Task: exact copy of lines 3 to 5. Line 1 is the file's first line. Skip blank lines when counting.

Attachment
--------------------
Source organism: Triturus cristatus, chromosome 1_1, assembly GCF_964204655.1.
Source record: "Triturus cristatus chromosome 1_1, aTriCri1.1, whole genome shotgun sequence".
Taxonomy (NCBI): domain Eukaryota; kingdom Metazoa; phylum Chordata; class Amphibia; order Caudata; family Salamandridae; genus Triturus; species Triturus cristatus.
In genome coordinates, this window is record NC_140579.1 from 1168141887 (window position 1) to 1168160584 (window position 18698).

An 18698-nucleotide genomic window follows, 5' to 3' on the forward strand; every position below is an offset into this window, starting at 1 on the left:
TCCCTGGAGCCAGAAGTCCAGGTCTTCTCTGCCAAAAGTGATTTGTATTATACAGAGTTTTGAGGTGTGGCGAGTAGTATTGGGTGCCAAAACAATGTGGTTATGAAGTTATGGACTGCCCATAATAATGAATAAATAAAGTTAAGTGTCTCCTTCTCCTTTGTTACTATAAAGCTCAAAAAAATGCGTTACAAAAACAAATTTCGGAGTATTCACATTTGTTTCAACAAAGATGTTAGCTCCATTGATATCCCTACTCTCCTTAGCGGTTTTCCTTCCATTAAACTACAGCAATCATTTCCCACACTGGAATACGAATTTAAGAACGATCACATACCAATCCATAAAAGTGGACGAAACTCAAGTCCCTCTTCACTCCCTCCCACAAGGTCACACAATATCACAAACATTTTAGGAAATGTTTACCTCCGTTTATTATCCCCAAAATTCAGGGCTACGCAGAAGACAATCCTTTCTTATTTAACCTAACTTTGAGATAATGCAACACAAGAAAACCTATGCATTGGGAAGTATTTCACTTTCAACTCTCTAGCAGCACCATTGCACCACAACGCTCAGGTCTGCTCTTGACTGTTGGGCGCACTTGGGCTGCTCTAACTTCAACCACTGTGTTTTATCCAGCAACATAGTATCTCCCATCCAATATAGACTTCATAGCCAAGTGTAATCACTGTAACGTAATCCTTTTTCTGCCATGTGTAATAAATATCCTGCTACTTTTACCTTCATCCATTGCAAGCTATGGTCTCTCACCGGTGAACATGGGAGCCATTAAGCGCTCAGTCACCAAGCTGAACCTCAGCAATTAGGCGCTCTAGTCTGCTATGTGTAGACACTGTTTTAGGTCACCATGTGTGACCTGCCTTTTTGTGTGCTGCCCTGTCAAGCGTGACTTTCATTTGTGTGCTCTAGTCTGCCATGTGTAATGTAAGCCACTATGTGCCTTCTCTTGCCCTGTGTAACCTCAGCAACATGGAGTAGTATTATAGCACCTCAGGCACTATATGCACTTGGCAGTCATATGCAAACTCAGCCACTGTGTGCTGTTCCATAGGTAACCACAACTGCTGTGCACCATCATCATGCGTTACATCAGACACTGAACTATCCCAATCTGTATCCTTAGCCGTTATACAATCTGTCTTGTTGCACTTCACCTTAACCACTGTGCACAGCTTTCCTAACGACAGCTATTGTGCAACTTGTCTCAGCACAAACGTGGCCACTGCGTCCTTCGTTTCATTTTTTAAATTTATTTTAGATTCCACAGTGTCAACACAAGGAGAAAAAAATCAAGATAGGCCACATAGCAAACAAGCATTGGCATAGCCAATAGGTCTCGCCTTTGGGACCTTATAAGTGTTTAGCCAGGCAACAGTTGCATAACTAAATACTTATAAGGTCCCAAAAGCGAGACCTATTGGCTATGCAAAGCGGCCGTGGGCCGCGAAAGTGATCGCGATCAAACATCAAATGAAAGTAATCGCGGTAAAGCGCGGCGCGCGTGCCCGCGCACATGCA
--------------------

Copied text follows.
Taxonomy (NCBI): domain Eukaryota; kingdom Metazoa; phylum Chordata; class Amphibia; order Caudata; family Salamandridae; genus Triturus; species Triturus cristatus.
In genome coordinates, this window is record NC_140579.1 from 1168141887 (window position 1) to 1168160584 (window position 18698).

An 18698-nucleotide genomic window follows, 5' to 3' on the forward strand; every position below is an offset into this window, starting at 1 on the left: